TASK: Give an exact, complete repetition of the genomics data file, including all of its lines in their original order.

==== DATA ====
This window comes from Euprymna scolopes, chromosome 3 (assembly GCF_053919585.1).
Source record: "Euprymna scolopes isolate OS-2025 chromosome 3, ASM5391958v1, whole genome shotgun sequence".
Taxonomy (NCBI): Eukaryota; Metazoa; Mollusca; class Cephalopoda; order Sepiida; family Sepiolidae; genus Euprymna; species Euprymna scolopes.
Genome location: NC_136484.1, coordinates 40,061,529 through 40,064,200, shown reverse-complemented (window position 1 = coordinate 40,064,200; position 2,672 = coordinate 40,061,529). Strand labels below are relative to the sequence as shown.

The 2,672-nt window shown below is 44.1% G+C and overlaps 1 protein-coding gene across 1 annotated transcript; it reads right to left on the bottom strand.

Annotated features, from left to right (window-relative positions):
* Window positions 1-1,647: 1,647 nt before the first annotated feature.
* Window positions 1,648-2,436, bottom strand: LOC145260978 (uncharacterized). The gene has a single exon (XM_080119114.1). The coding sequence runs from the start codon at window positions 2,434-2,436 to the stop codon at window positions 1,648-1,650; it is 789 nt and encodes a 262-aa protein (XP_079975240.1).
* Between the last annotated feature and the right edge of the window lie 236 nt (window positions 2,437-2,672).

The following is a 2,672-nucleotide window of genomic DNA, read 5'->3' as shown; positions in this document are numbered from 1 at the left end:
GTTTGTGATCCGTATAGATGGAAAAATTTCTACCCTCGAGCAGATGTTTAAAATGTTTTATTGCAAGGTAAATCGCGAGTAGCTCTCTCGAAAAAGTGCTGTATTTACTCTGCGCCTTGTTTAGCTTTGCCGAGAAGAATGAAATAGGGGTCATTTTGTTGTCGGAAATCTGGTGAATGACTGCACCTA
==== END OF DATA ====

This window comes from Euprymna scolopes, chromosome 3 (assembly GCF_053919585.1).
Source record: "Euprymna scolopes isolate OS-2025 chromosome 3, ASM5391958v1, whole genome shotgun sequence".
Taxonomy (NCBI): Eukaryota; Metazoa; Mollusca; class Cephalopoda; order Sepiida; family Sepiolidae; genus Euprymna; species Euprymna scolopes.
Genome location: NC_136484.1, coordinates 40,061,529 through 40,064,200, shown reverse-complemented (window position 1 = coordinate 40,064,200; position 2,672 = coordinate 40,061,529). Strand labels below are relative to the sequence as shown.

The 2,672-nt window shown below is 44.1% G+C and overlaps 1 protein-coding gene across 1 annotated transcript; it reads right to left on the bottom strand.

Annotated features, from left to right (window-relative positions):
* Window positions 1-1,647: 1,647 nt before the first annotated feature.
* Window positions 1,648-2,436, bottom strand: LOC145260978 (uncharacterized). The gene has a single exon (XM_080119114.1). The coding sequence runs from the start codon at window positions 2,434-2,436 to the stop codon at window positions 1,648-1,650; it is 789 nt and encodes a 262-aa protein (XP_079975240.1).
* Between the last annotated feature and the right edge of the window lie 236 nt (window positions 2,437-2,672).

The following is a 2,672-nucleotide window of genomic DNA, read 5'->3' as shown; positions in this document are numbered from 1 at the left end:
GTTTGTGATCCGTATAGATGGAAAAATTTCTACCCTCGAGCAGATGTTTAAAATGTTTTATTGCAAGGTAAATCGCGAGTAGCTCTCTCGAAAAAGTGCTGTATTTACTCTGCGCCTTGTTTAGCTTTGCCGAGAAGAATGAAATAGGGGTCATTTTGTTGTCGGAAATCTGGTGAATGACTGCACCTA